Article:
“We thought about adding something [to the sand sculpture] about Rio 2016, but, nah, why?” he said as construction workers assembled stands behind him for the Olympic beach volleyball events. “For those of us who work with tourists, we’re looking forward to making more money, because times are rough, but I don’t feel like the nation is united for this.”

He noted the problems locals face in healthcare, security and education. The protests before and during the World Cup called for improvements in those areas, “but they didn’t lead to anything better,” he said. “It was just a big ruckus that faded away.”

A recent poll performed by the respected Datafolha agency said that 51% of Brazilians surveyed had “no interest” in the Games, and 33% said they had “a little interest.” Moreover, 63% of Brazilians say the Games will bring “more harm than benefit.” These numbers have worsened since a similar poll in 2013, when only 40% thought harm would outweigh benefit, and only 28% reported having “no interest.”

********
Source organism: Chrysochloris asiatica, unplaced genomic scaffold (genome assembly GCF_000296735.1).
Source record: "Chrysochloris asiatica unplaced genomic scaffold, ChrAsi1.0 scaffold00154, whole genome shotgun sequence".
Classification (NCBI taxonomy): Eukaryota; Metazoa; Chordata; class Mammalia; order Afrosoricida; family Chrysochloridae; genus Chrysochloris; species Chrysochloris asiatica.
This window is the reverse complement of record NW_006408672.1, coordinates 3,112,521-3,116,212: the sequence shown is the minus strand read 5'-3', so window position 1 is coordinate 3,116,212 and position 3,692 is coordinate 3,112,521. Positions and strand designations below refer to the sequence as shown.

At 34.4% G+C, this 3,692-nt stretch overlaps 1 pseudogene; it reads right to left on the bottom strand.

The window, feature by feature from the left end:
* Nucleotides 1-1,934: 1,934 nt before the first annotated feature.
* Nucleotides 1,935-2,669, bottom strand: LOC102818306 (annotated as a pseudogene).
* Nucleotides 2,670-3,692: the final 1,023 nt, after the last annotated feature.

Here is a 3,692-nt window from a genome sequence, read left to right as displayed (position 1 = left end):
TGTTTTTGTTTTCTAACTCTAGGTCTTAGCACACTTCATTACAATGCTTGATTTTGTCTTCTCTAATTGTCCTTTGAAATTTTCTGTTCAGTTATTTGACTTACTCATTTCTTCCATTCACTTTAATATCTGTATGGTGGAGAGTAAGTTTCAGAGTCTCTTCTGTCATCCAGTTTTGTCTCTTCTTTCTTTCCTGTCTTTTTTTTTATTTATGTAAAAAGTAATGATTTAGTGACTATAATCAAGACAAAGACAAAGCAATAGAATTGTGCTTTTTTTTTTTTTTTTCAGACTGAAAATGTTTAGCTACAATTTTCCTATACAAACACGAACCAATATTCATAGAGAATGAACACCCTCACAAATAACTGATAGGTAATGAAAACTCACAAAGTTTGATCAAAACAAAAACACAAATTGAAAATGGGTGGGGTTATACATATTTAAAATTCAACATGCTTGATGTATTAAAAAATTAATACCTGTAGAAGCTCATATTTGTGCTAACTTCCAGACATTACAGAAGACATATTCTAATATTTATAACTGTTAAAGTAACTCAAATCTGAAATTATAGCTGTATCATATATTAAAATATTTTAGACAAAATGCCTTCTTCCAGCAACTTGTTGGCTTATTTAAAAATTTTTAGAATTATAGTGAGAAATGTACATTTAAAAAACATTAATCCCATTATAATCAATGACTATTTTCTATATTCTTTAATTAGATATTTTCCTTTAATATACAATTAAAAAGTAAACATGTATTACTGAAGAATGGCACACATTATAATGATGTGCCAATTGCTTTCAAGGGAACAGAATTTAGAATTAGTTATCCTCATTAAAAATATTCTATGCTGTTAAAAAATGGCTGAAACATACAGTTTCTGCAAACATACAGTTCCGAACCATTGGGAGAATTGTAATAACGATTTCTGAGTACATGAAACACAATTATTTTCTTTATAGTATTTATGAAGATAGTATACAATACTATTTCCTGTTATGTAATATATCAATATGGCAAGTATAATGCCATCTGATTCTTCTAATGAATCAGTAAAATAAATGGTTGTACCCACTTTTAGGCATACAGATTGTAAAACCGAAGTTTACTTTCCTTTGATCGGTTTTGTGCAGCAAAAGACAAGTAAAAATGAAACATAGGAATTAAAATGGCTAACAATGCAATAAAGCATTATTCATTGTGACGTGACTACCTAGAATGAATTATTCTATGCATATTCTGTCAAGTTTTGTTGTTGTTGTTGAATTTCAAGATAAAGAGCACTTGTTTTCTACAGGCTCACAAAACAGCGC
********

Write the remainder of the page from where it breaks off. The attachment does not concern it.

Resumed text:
Local experts and residents have a few explanations for the apparent Olympic apathy, the most obvious is that Brazilians have always preferred soccer. But a lot has also changed for the worse since Rio won the Games in 2009, and they say that many Brazilians are more concerned with other issues, such as a crippling recession and an ongoing political crisis. Months of protests culminated in May with the suspension of elected President Dilma Rousseff, who now faces an upcoming impeachment trial.